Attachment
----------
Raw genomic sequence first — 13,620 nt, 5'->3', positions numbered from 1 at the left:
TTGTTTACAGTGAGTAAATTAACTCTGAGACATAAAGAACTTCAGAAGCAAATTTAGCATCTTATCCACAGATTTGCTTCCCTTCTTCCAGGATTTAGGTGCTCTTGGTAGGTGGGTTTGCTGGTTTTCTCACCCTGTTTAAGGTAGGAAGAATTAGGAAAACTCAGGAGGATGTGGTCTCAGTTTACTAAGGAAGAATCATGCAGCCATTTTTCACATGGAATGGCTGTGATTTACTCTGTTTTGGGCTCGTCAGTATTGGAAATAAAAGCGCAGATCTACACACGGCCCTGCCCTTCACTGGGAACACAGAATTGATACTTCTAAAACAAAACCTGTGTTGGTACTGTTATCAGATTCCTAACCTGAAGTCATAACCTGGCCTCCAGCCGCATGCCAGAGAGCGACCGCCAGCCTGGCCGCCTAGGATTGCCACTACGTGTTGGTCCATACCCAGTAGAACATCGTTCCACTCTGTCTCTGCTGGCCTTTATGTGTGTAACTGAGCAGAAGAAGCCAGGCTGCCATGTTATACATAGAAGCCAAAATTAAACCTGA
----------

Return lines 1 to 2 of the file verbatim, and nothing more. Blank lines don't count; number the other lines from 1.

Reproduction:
Raw genomic sequence first — 13,620 nt, 5'->3', positions numbered from 1 at the left:
TTGTTTACAGTGAGTAAATTAACTCTGAGACATAAAGAACTTCAGAAGCAAATTTAGCATCTTATCCACAGATTTGCTTCCCTTCTTCCAGGATTTAGGTGCTCTTGGTAGGTGGGTTTGCTGGTTTTCTCACCCTGTTTAAGGTAGGAAGAATTAGGAAAACTCAGGAGGATGTGGTCTCAGTTTACTAAGGAAGAATCATGCAGCCATTTTTCACATGGAATGGCTGTGATTTACTCTGTTTTGGGCTCGTCAGTATTGGAAATAAAAGCGCAGATCTACACACGGCCCTGCCCTTCACTGGGAACACAGAATTGATACTTCTAAAACAAAACCTGTGTTGGTACTGTTATCAGATTCCTAACCTGAAGTCATAACCTGGCCTCCAGCCGCATGCCAGAGAGCGACCGCCAGCCTGGCCGCCTAGGATTGCCACTACGTGTTGGTCCATACCCAGTAGAACATCGTTCCACTCTGTCTCTGCTGGCCTTTATGTGTGTAACTGAGCAGAAGAAGCCAGGCTGCCATGTTATACATAGAAGCCAAAATTAAACCTGA